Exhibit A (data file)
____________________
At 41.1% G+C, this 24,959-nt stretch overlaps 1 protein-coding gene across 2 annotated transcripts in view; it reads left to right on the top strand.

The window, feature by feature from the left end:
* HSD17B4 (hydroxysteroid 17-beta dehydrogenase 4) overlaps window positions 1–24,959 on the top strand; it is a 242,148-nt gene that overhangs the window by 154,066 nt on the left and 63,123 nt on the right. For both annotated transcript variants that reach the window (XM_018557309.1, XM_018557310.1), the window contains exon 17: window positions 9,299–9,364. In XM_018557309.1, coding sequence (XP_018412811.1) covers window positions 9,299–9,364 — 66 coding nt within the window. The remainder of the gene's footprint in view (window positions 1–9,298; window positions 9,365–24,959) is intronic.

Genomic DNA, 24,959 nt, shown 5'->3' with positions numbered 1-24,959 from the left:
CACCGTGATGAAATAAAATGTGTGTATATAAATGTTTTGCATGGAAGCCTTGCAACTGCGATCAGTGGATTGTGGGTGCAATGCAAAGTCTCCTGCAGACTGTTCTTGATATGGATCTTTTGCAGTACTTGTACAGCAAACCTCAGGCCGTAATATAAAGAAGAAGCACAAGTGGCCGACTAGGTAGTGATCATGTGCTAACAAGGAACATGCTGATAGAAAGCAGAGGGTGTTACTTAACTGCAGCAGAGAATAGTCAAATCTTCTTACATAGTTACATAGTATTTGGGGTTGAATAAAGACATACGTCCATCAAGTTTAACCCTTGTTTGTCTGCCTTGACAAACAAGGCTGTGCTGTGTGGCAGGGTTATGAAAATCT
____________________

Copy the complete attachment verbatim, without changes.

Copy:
At 41.1% G+C, this 24,959-nt stretch overlaps 1 protein-coding gene across 2 annotated transcripts in view; it reads left to right on the top strand.

The window, feature by feature from the left end:
* HSD17B4 (hydroxysteroid 17-beta dehydrogenase 4) overlaps window positions 1–24,959 on the top strand; it is a 242,148-nt gene that overhangs the window by 154,066 nt on the left and 63,123 nt on the right. For both annotated transcript variants that reach the window (XM_018557309.1, XM_018557310.1), the window contains exon 17: window positions 9,299–9,364. In XM_018557309.1, coding sequence (XP_018412811.1) covers window positions 9,299–9,364 — 66 coding nt within the window. The remainder of the gene's footprint in view (window positions 1–9,298; window positions 9,365–24,959) is intronic.

Genomic DNA, 24,959 nt, shown 5'->3' with positions numbered 1-24,959 from the left:
CACCGTGATGAAATAAAATGTGTGTATATAAATGTTTTGCATGGAAGCCTTGCAACTGCGATCAGTGGATTGTGGGTGCAATGCAAAGTCTCCTGCAGACTGTTCTTGATATGGATCTTTTGCAGTACTTGTACAGCAAACCTCAGGCCGTAATATAAAGAAGAAGCACAAGTGGCCGACTAGGTAGTGATCATGTGCTAACAAGGAACATGCTGATAGAAAGCAGAGGGTGTTACTTAACTGCAGCAGAGAATAGTCAAATCTTCTTACATAGTTACATAGTATTTGGGGTTGAATAAAGACATACGTCCATCAAGTTTAACCCTTGTTTGTCTGCCTTGACAAACAAGGCTGTGCTGTGTGGCAGGGTTATGAAAATCT